As is often the case with traditional songs, the tune and lyrics have been adapted over time. Other versions have been recorded under names like “He Brought Joy to My Soul” (Ethel Waters, 1926); “I Can Tell the World About This” (Morris Brown Quartet, 1940); “Joy, Joy to My Soul” (The Soul Stirrers, feat. Sam Cooke, 1951); “Tell the World” (The Tarriers, 1960); and so on. In 1961 Bob Gibson recorded an arrangement he and Hamilton Camp had written, which is what Simon and Garfunkel credit in their liner notes. This was my first time hearing this song that has apparently been making the rounds for decades, and I enjoyed listening to what other artists have done with it. To view a partial list of recordings, click here. (And be sure to check out the choral arrangement by Alice Parker, on the 2010 album Listen, Lord.)
2. Last Night I Had the Strangest Dream. [Listen] In this song, written by Ed McCurdy in 1950, the speaker dreams about a treaty being signed by all nations to put an end to war. As the signers hold hands and pray together, the people toss their guns, swords, and uniforms into trash heaps, for they have been rendered obsolete. A call for world peace, “Last Night” has been recorded in seventy-six languages, and the Peace Corps adopted it as their official theme song in 1980. It’s a little too singsongy for my tastes, but I support the dream 100 percent!
3. Bleecker Street. [Listen] The first original song on the album, “Bleecker Street,” typifies the melodic grace and themes (e.g., alienation, discontent) that Paul would come to be known and praised for. Its title is the name of one of the famous avenues of Greenwich Village, a haven for artists of all types and a major hub of 1960s countercultures. But Paul doesn’t characterize it as a place of salvation. Quite the opposite: he says, “It’s a long road to Canaan / On Bleecker Street.”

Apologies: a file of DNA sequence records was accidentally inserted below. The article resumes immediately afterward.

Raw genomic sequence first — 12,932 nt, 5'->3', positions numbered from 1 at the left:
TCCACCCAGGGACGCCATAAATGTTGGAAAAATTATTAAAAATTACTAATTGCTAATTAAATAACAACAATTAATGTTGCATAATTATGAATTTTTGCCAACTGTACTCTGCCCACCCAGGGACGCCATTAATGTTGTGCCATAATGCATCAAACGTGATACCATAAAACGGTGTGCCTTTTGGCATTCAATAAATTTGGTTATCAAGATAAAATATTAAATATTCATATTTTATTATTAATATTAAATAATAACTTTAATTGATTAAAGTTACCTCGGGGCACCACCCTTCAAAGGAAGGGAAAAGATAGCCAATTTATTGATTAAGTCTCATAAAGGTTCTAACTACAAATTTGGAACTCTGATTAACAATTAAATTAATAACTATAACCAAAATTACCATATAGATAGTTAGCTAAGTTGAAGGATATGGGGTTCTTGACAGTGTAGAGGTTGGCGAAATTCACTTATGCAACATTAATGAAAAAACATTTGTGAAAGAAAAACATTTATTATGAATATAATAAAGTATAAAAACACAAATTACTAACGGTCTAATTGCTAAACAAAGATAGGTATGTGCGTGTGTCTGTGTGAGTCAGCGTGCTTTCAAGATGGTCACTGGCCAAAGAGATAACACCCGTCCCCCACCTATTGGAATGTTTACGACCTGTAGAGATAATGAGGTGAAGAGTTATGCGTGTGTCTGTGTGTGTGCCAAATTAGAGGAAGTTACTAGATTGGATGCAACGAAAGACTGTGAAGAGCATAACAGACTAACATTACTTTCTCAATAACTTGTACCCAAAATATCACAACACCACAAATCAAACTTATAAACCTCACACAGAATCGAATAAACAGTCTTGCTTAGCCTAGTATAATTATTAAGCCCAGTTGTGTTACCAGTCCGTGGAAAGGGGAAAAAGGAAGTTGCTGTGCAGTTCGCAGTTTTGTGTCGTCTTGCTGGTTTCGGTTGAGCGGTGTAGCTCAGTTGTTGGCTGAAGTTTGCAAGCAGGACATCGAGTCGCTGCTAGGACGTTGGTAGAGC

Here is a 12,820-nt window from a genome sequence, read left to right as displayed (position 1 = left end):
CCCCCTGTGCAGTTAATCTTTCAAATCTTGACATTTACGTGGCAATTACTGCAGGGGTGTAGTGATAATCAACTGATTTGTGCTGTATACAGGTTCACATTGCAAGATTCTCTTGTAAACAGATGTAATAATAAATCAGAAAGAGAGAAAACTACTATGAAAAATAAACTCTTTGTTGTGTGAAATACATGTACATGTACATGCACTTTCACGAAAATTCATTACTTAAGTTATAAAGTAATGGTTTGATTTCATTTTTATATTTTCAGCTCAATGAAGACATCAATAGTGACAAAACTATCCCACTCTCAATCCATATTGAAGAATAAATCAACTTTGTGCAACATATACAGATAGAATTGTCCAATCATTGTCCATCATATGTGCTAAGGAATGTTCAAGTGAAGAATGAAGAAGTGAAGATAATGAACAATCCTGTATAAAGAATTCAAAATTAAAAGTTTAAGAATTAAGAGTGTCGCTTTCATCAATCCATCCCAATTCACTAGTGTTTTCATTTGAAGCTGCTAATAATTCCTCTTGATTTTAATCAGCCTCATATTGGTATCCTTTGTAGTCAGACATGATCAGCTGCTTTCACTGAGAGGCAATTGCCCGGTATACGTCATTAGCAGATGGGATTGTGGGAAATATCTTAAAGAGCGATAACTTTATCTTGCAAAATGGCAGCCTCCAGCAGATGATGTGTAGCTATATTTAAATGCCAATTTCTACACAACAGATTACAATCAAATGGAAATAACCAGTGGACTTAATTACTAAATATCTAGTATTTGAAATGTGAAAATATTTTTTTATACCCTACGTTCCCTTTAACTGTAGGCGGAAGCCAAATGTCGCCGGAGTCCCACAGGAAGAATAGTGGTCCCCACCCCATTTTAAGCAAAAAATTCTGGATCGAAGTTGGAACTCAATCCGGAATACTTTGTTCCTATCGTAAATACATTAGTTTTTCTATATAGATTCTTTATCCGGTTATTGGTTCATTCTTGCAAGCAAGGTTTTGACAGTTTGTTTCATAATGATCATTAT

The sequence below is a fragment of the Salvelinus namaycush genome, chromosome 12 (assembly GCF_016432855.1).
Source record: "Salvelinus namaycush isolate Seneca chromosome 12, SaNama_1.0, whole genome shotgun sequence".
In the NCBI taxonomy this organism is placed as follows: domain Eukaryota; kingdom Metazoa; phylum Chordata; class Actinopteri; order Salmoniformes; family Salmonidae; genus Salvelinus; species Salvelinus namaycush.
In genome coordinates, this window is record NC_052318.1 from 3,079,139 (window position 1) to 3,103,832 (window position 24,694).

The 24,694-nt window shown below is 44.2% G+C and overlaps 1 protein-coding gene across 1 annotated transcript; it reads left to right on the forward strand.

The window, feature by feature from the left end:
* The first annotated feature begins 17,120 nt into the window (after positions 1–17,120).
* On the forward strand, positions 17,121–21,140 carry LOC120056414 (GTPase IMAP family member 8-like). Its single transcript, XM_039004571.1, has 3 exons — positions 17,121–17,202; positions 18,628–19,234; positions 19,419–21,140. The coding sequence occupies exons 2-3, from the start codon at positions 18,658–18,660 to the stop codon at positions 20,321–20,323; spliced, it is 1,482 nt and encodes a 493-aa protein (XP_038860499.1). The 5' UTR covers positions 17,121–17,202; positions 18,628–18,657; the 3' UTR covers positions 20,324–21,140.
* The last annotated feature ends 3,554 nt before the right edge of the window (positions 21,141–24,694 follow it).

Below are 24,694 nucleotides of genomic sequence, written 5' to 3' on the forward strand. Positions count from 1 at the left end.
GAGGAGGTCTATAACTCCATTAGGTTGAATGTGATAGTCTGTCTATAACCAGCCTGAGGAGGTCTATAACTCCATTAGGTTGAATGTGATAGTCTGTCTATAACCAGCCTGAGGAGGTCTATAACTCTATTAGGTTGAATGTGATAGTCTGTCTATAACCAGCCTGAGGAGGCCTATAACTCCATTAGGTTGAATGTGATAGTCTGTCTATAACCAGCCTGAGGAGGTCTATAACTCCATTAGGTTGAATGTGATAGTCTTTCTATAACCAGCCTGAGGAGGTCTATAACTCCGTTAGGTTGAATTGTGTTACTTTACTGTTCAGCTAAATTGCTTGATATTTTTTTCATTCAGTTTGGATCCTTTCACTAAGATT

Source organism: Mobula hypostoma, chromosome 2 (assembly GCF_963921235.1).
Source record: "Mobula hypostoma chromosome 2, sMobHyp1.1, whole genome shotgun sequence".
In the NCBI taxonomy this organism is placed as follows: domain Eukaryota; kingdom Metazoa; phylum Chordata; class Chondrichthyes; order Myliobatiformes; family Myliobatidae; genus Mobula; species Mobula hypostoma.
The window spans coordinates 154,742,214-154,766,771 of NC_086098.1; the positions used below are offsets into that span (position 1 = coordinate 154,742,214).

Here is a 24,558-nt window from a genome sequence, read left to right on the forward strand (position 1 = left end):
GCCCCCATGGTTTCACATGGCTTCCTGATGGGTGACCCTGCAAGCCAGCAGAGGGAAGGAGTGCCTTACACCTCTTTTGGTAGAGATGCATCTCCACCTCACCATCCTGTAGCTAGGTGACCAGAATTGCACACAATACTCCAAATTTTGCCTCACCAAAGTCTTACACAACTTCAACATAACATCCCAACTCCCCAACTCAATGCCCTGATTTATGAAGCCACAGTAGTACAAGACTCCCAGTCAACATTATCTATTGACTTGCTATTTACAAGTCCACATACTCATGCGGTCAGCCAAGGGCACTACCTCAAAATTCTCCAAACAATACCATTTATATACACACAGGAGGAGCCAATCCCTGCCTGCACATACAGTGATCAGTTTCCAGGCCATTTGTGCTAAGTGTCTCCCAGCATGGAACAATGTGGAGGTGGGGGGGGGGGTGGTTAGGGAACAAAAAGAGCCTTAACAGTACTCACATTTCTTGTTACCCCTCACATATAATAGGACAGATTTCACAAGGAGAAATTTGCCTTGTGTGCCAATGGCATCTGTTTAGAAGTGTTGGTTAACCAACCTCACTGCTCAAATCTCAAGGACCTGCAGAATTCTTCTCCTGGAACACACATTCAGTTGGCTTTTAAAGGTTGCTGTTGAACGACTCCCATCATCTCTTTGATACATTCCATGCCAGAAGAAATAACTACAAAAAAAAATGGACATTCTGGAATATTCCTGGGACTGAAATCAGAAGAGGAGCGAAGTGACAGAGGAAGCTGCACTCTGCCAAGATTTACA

It sounds to me like Paul (assuming he’s the speaker here) is voicing his disillusionment and trying to come to grips with humanity’s failings. For all the lofty ideals born and preached there, the Village is no paradise. People were coming there looking to receive and help effect freedom, enlightenment, beauty, and change, but loneliness and suffering persists. Fog covers Bleecker “like a shroud,” blanketing homeless men asleep in alleys and “hid[ing] the shepherd from the sheep.” (Most residents were so self-involved, they couldn’t see God.) There’s a spiritual emptiness, and a loss of real human connection (“I saw a shadow touch a shadow’s hand”).
The poets write, and “holy, holy is their sacrament” (a reference, perhaps, to Allen Ginsberg). But their rhymes are “crooked” (dishonest?), and they sell them for thirty dollars’ rent, a reference to Judas’s betrayal of Jesus.
And yet on the other side of this moral desert, “a church bell softly chime[s],” beckoning seekers to a higher and truer hope, to a promise that will not fail. Its “melody sustain[s]” the human spirit like nothing else can.
4. Sparrow. [Listen] This sung fable, written by Paul Simon, tells the story of a little sparrow “who’s traveled far and cries for rest.” She seeks love but is rebuffed at every turn. The oak tree denies her shelter in his branches, not wanting to lend his strength to such an unworthy creature; for fear of derision from her peers, the beautiful swan declines to speak a kindly word; and the self-interested wheat refuses the sparrow food, preferring to keep all his resources to himself: “I would if I could but I cannot I know. / I need all my grain to prosper and grow.” Continue reading “Wednesday Morning, 3 A.M. by Simon and Garfunkel (album review)”→